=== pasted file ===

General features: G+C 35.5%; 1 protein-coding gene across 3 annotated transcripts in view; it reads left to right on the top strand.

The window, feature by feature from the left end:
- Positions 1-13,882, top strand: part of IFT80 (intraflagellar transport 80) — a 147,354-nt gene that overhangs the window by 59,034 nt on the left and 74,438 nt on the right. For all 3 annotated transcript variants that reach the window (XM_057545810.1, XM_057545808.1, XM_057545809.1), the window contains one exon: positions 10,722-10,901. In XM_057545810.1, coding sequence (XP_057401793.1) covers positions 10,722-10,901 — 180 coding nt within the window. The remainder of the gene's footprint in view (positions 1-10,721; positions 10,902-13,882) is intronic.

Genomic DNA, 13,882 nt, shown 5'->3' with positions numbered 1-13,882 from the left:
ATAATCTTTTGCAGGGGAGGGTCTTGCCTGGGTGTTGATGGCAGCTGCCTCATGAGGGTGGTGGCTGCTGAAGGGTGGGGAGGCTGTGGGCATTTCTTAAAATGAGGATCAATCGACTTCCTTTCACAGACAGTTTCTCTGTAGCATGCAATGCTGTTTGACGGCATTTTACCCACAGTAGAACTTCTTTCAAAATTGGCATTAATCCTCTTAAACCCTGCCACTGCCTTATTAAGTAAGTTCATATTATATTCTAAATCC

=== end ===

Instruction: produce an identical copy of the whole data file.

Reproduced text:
General features: G+C 35.5%; 1 protein-coding gene across 3 annotated transcripts in view; it reads left to right on the top strand.

The window, feature by feature from the left end:
- Positions 1-13,882, top strand: part of IFT80 (intraflagellar transport 80) — a 147,354-nt gene that overhangs the window by 59,034 nt on the left and 74,438 nt on the right. For all 3 annotated transcript variants that reach the window (XM_057545810.1, XM_057545808.1, XM_057545809.1), the window contains one exon: positions 10,722-10,901. In XM_057545810.1, coding sequence (XP_057401793.1) covers positions 10,722-10,901 — 180 coding nt within the window. The remainder of the gene's footprint in view (positions 1-10,721; positions 10,902-13,882) is intronic.

Genomic DNA, 13,882 nt, shown 5'->3' with positions numbered 1-13,882 from the left:
ATAATCTTTTGCAGGGGAGGGTCTTGCCTGGGTGTTGATGGCAGCTGCCTCATGAGGGTGGTGGCTGCTGAAGGGTGGGGAGGCTGTGGGCATTTCTTAAAATGAGGATCAATCGACTTCCTTTCACAGACAGTTTCTCTGTAGCATGCAATGCTGTTTGACGGCATTTTACCCACAGTAGAACTTCTTTCAAAATTGGCATTAATCCTCTTAAACCCTGCCACTGCCTTATTAAGTAAGTTCATATTATATTCTAAATCC